(Bloomberg) — An unexplained blast struck an Israeli-owned cargo ship in the Persian Gulf, at a time of rising frictions between the U.S. and Iran over the moribund nuclear deal.
The car carrier, which was flying a Bahamas flag, was traveling near the Strait of Hormuz when it was hit from outside, its owner, Rami Ungar of Ray Shipping Ltd., said Friday. Ungar said it wasn’t clear what caused the damage and that more details would only be available once the ship reached the nearest port, Dubai, on Saturday.
None of the 28 crew members was hurt, and the engine room was not damaged, company spokesman Zamir Dahbash said in a text message. The vessel, identified earlier by maritime intelligence firm Dryad Global as the MV Helios Ray, was on its way from Dammam, Saudi Arabia, to Singapore, Dahbash said. It would be repaired in Dubai, he said.
The Associated Press, citing two unidentified American defense officials, said the ship sustained two holes on its port side and two holes on its starboard side just above the waterline. They said it wasn’t clear what caused the damage.
The area where the incident took place was the scene of multiple attacks two years ago amid escalated tensions between Iran and former U.S. President Donald Trump, who had quit the nuclear accord in 2018 and imposed crushing sanctions on Tehran. The Trump-era standoff risked military escalation and rattled global oil markets.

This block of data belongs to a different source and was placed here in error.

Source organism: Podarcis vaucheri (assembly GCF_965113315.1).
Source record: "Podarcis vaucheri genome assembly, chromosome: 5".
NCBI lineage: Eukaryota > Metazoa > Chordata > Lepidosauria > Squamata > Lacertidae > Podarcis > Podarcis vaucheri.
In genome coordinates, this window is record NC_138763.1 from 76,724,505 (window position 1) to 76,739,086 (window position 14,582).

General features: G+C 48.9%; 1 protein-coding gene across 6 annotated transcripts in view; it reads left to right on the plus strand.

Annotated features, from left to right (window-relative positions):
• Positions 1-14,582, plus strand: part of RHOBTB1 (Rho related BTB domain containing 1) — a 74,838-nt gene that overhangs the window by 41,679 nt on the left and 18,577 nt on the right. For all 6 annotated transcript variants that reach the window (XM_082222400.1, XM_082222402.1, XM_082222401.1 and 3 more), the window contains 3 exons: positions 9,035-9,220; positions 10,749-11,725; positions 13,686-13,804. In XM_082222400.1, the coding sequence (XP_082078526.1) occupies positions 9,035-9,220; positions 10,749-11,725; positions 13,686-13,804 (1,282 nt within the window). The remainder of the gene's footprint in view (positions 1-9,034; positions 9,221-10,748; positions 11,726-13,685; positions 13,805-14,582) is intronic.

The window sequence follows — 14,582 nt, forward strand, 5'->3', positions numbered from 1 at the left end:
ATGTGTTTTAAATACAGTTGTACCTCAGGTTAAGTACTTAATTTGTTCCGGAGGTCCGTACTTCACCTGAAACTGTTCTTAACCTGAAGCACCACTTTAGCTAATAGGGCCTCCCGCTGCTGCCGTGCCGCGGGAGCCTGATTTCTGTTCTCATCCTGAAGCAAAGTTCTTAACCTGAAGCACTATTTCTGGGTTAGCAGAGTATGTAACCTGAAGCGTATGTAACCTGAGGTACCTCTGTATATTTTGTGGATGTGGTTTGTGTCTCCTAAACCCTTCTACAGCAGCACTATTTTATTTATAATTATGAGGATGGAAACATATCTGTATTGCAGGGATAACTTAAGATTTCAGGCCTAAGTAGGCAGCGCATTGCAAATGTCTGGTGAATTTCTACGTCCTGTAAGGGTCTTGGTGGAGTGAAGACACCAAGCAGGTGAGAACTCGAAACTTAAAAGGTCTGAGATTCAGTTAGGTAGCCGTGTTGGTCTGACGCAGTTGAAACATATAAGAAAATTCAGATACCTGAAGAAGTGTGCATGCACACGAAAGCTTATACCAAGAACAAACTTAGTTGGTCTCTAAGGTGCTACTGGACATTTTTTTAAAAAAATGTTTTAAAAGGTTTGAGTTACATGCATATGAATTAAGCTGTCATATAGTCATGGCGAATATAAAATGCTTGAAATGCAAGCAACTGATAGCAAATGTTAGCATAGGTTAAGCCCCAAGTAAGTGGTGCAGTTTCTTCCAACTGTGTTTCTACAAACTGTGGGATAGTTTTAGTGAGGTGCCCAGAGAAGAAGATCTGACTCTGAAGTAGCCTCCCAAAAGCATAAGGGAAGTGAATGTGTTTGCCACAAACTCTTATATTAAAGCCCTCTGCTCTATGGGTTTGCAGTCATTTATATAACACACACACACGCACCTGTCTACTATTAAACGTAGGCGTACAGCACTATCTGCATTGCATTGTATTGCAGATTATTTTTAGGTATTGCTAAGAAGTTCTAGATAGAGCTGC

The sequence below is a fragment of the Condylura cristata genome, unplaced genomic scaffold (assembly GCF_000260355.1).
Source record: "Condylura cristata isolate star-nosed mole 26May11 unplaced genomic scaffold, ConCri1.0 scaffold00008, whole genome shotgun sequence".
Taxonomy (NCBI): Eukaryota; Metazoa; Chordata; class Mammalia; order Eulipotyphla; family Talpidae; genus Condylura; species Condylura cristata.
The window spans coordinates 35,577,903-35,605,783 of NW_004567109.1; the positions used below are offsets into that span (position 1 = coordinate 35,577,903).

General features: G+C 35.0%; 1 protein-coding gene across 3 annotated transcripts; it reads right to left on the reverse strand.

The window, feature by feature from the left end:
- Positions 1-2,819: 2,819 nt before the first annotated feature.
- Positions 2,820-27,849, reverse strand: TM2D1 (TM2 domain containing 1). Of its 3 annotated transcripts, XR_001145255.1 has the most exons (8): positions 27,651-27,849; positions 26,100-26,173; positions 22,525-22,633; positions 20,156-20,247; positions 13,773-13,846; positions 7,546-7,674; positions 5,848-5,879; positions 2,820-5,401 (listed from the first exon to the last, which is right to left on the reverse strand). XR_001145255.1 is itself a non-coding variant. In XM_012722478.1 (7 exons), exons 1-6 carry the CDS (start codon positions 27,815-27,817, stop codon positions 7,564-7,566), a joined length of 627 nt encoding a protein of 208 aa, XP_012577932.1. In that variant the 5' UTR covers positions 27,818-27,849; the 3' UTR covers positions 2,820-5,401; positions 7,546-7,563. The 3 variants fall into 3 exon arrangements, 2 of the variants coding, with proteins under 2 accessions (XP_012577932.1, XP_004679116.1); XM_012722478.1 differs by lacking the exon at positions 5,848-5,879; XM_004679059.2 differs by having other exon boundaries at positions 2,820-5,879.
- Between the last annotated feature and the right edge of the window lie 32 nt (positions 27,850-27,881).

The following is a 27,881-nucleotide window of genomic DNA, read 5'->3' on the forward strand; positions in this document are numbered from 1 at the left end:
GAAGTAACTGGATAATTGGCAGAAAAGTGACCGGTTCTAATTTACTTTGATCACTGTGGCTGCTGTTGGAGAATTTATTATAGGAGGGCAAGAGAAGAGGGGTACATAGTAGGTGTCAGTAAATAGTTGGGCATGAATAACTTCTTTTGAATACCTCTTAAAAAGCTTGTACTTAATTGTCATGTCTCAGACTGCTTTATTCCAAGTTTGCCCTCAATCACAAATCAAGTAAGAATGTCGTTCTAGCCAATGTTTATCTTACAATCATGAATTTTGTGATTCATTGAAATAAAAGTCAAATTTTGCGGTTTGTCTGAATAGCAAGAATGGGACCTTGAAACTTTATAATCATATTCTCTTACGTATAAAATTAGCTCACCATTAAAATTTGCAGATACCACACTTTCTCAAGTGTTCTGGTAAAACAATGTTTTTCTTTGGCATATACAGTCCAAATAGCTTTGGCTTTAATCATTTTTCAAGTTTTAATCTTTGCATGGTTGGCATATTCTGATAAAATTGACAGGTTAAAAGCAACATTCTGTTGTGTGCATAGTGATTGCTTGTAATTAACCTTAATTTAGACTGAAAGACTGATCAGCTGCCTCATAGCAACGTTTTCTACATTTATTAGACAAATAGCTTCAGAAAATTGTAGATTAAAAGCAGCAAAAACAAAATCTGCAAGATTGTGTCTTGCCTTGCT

President Joe Biden is looking to rejoin the deal, which Iran has retreated from since the U.S. withdrawal, violating key restrictions on uranium enrichment and production capacity.
But the sides are in a standoff on who has to budge first, with Iran demanding that the U.S. first lift penalties and the U.S. insisting that Tehran first return to full compliance. Israel, which supported Trump’s withdrawal from the accord, opposes any sanctions relief and has said it will do anything necessary to prevent Iran from building a nuclear bomb.
Tehran denies its atomic program has a military component.